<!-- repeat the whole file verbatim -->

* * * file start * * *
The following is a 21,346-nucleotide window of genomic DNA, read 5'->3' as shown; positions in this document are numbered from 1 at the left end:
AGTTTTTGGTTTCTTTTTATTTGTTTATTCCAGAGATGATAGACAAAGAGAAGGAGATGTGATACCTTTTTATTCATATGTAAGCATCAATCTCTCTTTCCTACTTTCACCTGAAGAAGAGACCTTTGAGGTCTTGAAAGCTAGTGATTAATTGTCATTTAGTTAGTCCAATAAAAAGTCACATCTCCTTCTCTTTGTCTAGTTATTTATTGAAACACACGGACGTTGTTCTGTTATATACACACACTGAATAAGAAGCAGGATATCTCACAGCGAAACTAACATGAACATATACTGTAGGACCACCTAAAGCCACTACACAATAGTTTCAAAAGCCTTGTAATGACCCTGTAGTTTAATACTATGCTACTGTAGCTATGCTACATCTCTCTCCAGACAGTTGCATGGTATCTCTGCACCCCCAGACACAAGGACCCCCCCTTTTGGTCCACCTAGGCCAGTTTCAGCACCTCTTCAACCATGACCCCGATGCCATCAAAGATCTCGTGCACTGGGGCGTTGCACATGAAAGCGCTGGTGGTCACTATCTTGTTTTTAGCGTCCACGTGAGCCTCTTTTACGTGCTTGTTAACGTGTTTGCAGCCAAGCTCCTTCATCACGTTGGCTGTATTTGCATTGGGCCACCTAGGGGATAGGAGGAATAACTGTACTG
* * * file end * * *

The following is a 21,346-nucleotide window of genomic DNA, read 5'->3' as shown; positions in this document are numbered from 1 at the left end:
AGTTTTTGGTTTCTTTTTATTTGTTTATTCCAGAGATGATAGACAAAGAGAAGGAGATGTGATACCTTTTTATTCATATGTAAGCATCAATCTCTCTTTCCTACTTTCACCTGAAGAAGAGACCTTTGAGGTCTTGAAAGCTAGTGATTAATTGTCATTTAGTTAGTCCAATAAAAAGTCACATCTCCTTCTCTTTGTCTAGTTATTTATTGAAACACACGGACGTTGTTCTGTTATATACACACACTGAATAAGAAGCAGGATATCTCACAGCGAAACTAACATGAACATATACTGTAGGACCACCTAAAGCCACTACACAATAGTTTCAAAAGCCTTGTAATGACCCTGTAGTTTAATACTATGCTACTGTAGCTATGCTACATCTCTCTCCAGACAGTTGCATGGTATCTCTGCACCCCCAGACACAAGGACCCCCCCTTTTGGTCCACCTAGGCCAGTTTCAGCACCTCTTCAACCATGACCCCGATGCCATCAAAGATCTCGTGCACTGGGGCGTTGCACATGAAAGCGCTGGTGGTCACTATCTTGTTTTTAGCGTCCACGTGAGCCTCTTTTACGTGCTTGTTAACGTGTTTGCAGCCAAGCTCCTTCATCACGTTGGCTGTATTTGCATTGGGCCACCTAGGGGATAGGAGGAATAACTGTACTG